Barcelona is one of those destinations capable of surprising the traveler in each visit. No matter how many times you have traveled to the streets of Barcelona the newcomer will find new attractions, secrets and sensations that will justify a weekend getaway or last minute trip. In any case, there is one that deserves special attention: its privileged location, which makes this city a perfect starting point to visit Catalonia.
Staying in our apartments on the beach in Barcelona, you will not only have the ideal excuse to enjoy one of the 10 most visited cities in the world: you can also get closer to the Catalan culture through its countless monuments, natural spaces and festivals, without forgetting the secrets of its exquisite Mediterranean cuisine.
With more than 18 million foreign visitors in 2017, Catalonia is the region of Spain that receives the most international tourism. A figure that illustrates its undeniable power of attraction, and that gives clues about how much this land has to offer. And to serve as an appetizer for your next holiday in this land, here are some suggestions, presented in alphabetical order, that will help you choose what to visit in Catalonia. Take note!
This region is one of the greatest treasures in the Catalan Pyrenees, and a must if you’re wondering what to visit in Catalonia. Its large concentration of holiday homes and its fame as the mecca of winter sports, due to the presence of ski resorts such as La Masella or La Molina, both vouch for it. To all of these features we should also add the location of its picture-perfect capital, Puigcerdà (which can be visited by train), Das, Alp or Bellver de Cerdanya, where Gustavo Adolfo Bécquer wrote his novel The Devil’s Cross in 1860. It is also convenient to refer to the village of Llívia, surrounded by French territory. This village also boasts one of the oldest pharmacies in Europe. By the way: if you love Catalan cuisine, do not miss the delicious trinxat de la Cerdanya, a stew made with potatoes, cabbage and bacon.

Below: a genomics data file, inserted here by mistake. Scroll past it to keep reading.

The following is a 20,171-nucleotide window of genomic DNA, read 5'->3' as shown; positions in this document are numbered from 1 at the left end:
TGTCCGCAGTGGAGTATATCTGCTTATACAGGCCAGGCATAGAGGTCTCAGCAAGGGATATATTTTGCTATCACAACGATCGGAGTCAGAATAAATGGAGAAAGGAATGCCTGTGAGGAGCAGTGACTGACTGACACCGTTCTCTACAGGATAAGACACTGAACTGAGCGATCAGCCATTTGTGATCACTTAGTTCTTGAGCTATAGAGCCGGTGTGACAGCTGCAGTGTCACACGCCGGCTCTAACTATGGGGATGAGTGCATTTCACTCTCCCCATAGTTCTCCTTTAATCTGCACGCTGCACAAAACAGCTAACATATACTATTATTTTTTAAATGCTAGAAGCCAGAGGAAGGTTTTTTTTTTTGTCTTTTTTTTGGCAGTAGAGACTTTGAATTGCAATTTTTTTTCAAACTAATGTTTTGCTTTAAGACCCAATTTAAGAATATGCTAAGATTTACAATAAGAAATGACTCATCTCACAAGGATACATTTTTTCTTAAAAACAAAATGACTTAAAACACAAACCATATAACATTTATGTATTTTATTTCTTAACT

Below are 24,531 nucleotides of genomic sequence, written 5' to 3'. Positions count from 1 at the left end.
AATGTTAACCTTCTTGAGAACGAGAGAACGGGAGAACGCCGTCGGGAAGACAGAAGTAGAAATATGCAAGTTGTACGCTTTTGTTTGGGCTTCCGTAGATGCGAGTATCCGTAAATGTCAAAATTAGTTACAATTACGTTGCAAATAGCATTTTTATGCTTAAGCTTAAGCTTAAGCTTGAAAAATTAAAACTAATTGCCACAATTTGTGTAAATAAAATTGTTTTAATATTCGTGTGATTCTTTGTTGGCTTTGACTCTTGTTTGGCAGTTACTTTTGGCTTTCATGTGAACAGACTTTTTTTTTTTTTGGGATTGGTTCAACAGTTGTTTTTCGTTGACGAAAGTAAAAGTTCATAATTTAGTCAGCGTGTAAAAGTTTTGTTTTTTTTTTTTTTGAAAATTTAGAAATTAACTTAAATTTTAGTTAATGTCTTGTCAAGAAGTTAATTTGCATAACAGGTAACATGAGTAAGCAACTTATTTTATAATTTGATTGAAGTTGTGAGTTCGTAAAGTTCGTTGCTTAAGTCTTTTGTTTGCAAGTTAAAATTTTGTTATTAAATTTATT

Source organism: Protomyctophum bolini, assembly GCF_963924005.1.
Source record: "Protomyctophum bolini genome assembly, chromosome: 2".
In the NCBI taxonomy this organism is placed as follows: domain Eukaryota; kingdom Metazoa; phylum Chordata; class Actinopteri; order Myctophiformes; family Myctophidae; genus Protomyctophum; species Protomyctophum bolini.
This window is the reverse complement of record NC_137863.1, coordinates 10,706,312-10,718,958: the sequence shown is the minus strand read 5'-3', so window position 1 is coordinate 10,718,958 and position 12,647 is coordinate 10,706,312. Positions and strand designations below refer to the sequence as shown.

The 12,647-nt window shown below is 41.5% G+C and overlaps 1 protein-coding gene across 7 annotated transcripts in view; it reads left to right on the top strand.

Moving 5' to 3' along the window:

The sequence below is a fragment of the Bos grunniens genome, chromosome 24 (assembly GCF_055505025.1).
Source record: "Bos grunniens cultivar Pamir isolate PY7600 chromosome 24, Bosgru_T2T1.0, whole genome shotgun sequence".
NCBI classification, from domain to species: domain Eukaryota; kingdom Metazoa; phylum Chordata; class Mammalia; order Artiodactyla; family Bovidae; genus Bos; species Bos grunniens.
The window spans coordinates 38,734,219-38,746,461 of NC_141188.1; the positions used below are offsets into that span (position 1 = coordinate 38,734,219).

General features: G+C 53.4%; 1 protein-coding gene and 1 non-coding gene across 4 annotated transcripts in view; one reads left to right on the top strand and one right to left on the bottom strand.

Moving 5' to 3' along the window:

What do you think about the idea of swimming or sunbathing by the pine trees that hang over the sea? Or how about splashing about in a lonely cove, hidden between cliffs? This is one of the many reasons to visit the Costa Brava, on the coast of Girona. This exceptional sea front is deployed between the towns of Portbou, bordering France, and Blanes, which comprise a mosaic of landscapes that cannot be compared. There you will find the only Greek ruins preserved in the Iberian Peninsula -in Empúries and Roses-, natural treasures such as the Albera mountain range, the Medes islands or the Cap de Creus Natural Park, holiday resorts such as Platja d’Aro, Tossa de Mar or Lloret de Mar and seductive fishing villages, such as Calella de Palafrugell or Cadaqués. In addition, if you decide to explore inland, you will find some of the magnificent medieval towns of the Empordà, such as Monells, Peratallada or Pals.